A controlled explosion has been carried out following the discovery of an unexploded German bomb from World War Two on the seabed of Portsmouth Harbour.

An unexploded bomb, which was dropped by the Germans in World War Two, has been destroyed by the Royal Navy.

The device was discovered by the crew of a dredging barge on 29 September 2016 on the seabed of Portsmouth Harbour.

It was carrying out the work as part of preparations for the arrival of the Royal Navy’s new Queen Elizabeth class carriers – the first is due to arrive in the spring.

The bomb, which is reported to weigh 500kg (1,100lb), was towed out to sea last night by disposal experts.

It was then detonated early this morning around 1.5 miles east of the Isle of Wight.

In a statement, a spokesman for the Royal Navy said: “A dive at 1130 today (30 September 2016) confirmed that the device was in fact detonated at 0700 this morning.”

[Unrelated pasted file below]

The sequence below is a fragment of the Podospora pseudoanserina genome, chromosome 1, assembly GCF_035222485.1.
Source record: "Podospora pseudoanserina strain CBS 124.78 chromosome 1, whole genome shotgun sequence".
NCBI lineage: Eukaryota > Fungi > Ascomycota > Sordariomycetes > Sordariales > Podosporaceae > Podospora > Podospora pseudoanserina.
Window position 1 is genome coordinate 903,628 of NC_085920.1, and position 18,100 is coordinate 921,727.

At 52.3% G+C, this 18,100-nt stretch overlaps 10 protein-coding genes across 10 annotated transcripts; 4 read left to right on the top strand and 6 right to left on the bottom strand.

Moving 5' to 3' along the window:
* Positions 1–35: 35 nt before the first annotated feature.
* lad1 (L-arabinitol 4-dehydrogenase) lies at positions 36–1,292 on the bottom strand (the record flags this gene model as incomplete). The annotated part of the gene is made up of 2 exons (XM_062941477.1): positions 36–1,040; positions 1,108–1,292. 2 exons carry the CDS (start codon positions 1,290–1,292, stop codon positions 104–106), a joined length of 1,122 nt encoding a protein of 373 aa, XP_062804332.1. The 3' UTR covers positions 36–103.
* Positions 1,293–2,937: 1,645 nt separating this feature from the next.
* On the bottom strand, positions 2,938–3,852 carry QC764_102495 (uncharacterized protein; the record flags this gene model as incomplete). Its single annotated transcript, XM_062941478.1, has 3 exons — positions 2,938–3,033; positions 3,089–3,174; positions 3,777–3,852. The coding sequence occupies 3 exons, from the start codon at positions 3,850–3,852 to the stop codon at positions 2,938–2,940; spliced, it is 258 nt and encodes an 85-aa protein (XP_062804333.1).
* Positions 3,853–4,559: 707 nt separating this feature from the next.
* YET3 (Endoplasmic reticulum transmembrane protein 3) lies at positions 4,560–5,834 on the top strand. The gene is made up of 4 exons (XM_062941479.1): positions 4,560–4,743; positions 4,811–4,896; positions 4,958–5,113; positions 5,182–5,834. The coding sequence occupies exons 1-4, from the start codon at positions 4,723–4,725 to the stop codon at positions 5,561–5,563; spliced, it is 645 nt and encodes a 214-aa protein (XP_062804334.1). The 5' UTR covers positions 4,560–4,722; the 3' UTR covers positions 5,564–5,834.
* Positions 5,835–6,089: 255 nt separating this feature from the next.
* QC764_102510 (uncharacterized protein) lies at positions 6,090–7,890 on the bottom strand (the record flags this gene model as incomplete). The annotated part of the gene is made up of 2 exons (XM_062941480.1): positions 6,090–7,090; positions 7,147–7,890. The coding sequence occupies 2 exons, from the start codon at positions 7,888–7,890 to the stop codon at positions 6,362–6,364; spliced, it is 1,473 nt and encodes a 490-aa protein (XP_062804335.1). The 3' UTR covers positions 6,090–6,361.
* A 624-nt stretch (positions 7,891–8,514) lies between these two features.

“There was no plume at 0700 which led the RN bomb disposal team to believe that a second controlled explosion was necessary.”

“Therefore, no images are available,” concluded the spokesman.

Earlier, the Royal Navy had stated that the controlled explosion would take place between 10am-11am.

The discovery of the device led to the evacuation of shops and restaurants at Portsmouth’s Gunwharf Quays last night. Members of the public were told they had to leave the site by 11pm.

However, there was little disruption to harbour traffic.

The Ministry of Defence is spending £100 million to ready Portsmouth for the arrival of the new aircraft carriers.

New navigational lights are being installed as part of the infrastructure work.

The  280-metre HMS Queen Elizabeth, which will arrive in spring, will be the biggest and most powerful ship in the Royal Navy’s history.

The dredging of the entrance to Portsmouth Harbour is being carried out to Boskalis Westminster Ltd.